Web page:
Learn from Lean: use Collaborative Design for faster and cheaper projects
When should a project manager plan to use the project budget? Should you keep a lot of budget in reserve for the last part of the project, to fire-fight problems? Intuitively, the answer is YES.
But the answer from Lean is NO. You should invest up-front in Collaborative Design. You will have fewer fires to fight. This article explains why.
Collaborative Design in Lean Manufacturing
Lean Project Management is based on Lean Manufacturing. Lean Manufacturing was pioneered in Japan by Toyota and Honda. Collaborative design was an integral part of the success of Lean Manufacturing.
It’s often hard to transfer concepts from Lean Manufacturing to Lean Project Manufacturing. But in this case it’s easy, because Collaborative Design comes from Lean’s new product introduction: for automobile manufacturers, introducing a new car is a project. Toyota and Honda pioneered Collaborative Design to optimise their project success.
It’s explained in the excellent book The Machine that Changed the World : the Story of Lean Production by James Womack et al.
In the best lean projects, the numbers of people involved are highest at the very outset. All the relevant specialities are present, and the project manager’s job is to force the group to confront all the difficult trade-offs they’ll have to make to agree on the project. As development proceeds, the number of people involved drops…
In many mass production design exercises, the number of people involved is very small at the outset but grows to a peak very close to time of launch… to resolve problems that should have been cleared up in the beginning.
The budget is spent very differently in Lean: it’s spent upfront. Whereas in Mass Production, it’s saved for downstream trouble-shooting.
Let’s draw this as a graph. Let’s compare two projects which have the same budget in man-days (effort). We see that the two graphs of effort against time are very different.
Collaborative Design drives project success. The authors quote some figures:
- cheaper: a nearly two-to-one reduction in effort
- faster: a saving of one-third in time
So let’s include that in our graphs. Let’s now visualise the graphs for two similar product launches, i.e. two comparable projects
That’s the promise of Collaborative Design: a smaller area under the curve (less effort) and a curve which descends quicker (less time).
Collaborative Design in Project Management
Let’s bring this back from automobiles to project management.
A lot of projects follow the same curve as Mass Production. Planning is largely a solitary activity, mostly done by the project manager. Resources are added down-stream to firefight problems late in the project.
In my book, Lean3 Project Management, I advocate Collaborative Design. In general, the object is to design the project (unlike in Lean Manufacturing where the object is to design a new product). My book argues for collaborative project design.
Collaborative Design brings together the key stakeholders (such as work package owners, subject matter experts and users) to produce and validate high-level designs called Project Flow diagrams. The project manager then leverages the agreed design to produce the plan and the business case.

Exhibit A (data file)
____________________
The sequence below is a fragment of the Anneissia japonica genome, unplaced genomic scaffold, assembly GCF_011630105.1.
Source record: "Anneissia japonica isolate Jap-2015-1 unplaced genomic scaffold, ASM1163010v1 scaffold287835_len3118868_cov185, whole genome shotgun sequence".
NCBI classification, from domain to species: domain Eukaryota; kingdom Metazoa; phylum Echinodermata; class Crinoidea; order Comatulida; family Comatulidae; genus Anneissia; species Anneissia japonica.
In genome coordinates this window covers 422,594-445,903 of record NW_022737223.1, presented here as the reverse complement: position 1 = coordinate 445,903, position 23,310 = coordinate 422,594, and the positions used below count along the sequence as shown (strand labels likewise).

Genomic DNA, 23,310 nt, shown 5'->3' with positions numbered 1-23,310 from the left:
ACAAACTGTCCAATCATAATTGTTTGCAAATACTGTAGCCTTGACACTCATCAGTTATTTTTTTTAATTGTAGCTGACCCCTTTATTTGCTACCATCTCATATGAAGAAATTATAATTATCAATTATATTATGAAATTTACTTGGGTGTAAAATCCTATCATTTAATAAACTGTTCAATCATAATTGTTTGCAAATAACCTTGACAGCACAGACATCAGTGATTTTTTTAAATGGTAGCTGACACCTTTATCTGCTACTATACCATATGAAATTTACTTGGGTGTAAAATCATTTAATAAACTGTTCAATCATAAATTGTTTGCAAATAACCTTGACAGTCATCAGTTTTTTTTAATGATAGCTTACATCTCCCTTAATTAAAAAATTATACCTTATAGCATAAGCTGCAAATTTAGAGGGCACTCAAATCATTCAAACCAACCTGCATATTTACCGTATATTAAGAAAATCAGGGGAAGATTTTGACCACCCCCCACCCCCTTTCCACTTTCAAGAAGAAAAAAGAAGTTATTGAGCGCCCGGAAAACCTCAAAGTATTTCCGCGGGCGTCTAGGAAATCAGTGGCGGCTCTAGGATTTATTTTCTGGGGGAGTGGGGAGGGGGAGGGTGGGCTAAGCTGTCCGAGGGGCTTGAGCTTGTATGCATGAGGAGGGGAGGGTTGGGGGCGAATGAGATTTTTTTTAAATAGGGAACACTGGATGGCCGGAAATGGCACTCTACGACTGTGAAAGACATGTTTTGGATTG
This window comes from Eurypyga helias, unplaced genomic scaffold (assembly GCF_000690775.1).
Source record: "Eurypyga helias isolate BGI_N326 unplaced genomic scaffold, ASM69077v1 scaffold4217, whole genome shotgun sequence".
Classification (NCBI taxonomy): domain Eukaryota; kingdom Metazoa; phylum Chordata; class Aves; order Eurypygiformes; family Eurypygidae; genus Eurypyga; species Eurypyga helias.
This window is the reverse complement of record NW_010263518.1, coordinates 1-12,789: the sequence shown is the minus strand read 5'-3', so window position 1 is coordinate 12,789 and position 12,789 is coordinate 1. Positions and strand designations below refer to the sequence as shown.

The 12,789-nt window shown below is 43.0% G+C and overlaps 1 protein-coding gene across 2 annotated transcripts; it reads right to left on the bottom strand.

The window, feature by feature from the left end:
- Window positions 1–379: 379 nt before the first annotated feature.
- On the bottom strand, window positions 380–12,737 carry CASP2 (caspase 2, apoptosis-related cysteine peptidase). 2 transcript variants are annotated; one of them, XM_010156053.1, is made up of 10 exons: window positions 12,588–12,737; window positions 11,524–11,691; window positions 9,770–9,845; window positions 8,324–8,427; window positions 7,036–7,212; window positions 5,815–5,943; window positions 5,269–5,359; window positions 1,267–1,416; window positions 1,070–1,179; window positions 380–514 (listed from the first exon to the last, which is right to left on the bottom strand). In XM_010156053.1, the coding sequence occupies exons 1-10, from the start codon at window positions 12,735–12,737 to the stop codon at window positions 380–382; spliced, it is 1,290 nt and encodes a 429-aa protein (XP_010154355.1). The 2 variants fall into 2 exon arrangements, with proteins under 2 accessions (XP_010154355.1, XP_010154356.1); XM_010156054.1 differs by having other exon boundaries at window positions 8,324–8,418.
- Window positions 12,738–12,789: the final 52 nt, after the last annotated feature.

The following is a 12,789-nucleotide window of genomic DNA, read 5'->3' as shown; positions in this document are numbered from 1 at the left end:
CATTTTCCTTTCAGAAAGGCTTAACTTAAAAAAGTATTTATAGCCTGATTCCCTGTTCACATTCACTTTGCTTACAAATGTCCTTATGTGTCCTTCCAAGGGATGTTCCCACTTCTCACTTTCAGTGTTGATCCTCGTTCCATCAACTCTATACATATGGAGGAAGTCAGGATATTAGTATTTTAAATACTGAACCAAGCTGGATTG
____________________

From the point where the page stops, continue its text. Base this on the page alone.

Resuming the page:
Collaborative Design not only changes the shape of the curve, but it promises to shorten the curve and generate the same payback as in the automobile sector: faster and cheaper projects.
Three key features of Collaborative Design
1. It generates shared understanding
Collaborative Design produces Project Flow diagrams, which are high-level macro-plans. They show the project deliverables as a flow:
- a flow of work (what is required to deliver the solution)
- a flow of value (what is needed to ensure a beneficial outcome).
They are a good basis for collaboration – very visual, easy-to-understand. This early shared understanding increases team motivation and stakeholder buy-in.
The team is pro-actively generating early knowledge. This early knowledge will improve the project in many ways: better planning and budgeting; the refinement of needs and specifications; and so on.
2. It allows for early trouble-shooting
Collaborative Design means bringing together a cross-functional team together early
- before the project plan is finalised
- before the business case or budget is finalised
- before project delivery starts
The objective is to get agreement on the flows, to resolve issues, to make trade-offs, to plan for integration of the various deliverables
This means trouble-shooting is done early. It’s done up-stream, before the plan and the budget is set in concrete; and before the early deliverables are done. This avoids expensive redesign, rework and delays down-stream. If you can avoid down-stream firefighting, that’s your payback.
3. It’s cross functional
The team is cross-functional, to focus both on delivery and also on the outcome.
For delivery, the team may include
- deliverable owners / work package owners
- subject matter experts (including people involved in regulatory or financial controls)
and from the areas impacted by the outcome
- customers / consumers
In the case of external stakeholders, they may be represented by an internal function (e.g. the marketing function represents the customer).
Learn from Lean
So when you are kicking off your next project, don’t just follow your intuition, use Lean Project Management. If you simply follow your intuition, you may end up fighting fires and troubleshooting.
Leverage your budget early… to get a payback later. Use Collaborative Design.